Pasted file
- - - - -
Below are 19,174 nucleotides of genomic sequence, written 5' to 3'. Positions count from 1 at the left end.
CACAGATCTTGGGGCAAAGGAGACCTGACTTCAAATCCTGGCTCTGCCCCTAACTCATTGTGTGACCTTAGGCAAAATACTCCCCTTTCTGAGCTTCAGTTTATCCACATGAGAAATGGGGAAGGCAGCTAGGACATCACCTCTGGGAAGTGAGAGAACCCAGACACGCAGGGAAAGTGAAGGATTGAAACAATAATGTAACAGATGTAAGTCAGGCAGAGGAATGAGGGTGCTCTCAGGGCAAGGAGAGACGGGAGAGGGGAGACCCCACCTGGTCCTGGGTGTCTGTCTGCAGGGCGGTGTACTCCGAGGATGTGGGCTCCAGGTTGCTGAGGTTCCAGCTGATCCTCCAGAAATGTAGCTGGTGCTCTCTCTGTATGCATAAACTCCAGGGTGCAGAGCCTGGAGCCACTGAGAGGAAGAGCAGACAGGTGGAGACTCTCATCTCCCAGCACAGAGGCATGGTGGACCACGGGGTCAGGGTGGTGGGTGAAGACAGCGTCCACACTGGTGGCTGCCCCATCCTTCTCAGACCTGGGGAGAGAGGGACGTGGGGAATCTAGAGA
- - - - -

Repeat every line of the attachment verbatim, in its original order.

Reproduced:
Below are 19,174 nucleotides of genomic sequence, written 5' to 3'. Positions count from 1 at the left end.
CACAGATCTTGGGGCAAAGGAGACCTGACTTCAAATCCTGGCTCTGCCCCTAACTCATTGTGTGACCTTAGGCAAAATACTCCCCTTTCTGAGCTTCAGTTTATCCACATGAGAAATGGGGAAGGCAGCTAGGACATCACCTCTGGGAAGTGAGAGAACCCAGACACGCAGGGAAAGTGAAGGATTGAAACAATAATGTAACAGATGTAAGTCAGGCAGAGGAATGAGGGTGCTCTCAGGGCAAGGAGAGACGGGAGAGGGGAGACCCCACCTGGTCCTGGGTGTCTGTCTGCAGGGCGGTGTACTCCGAGGATGTGGGCTCCAGGTTGCTGAGGTTCCAGCTGATCCTCCAGAAATGTAGCTGGTGCTCTCTCTGTATGCATAAACTCCAGGGTGCAGAGCCTGGAGCCACTGAGAGGAAGAGCAGACAGGTGGAGACTCTCATCTCCCAGCACAGAGGCATGGTGGACCACGGGGTCAGGGTGGTGGGTGAAGACAGCGTCCACACTGGTGGCTGCCCCATCCTTCTCAGACCTGGGGAGAGAGGGACGTGGGGAATCTAGAGA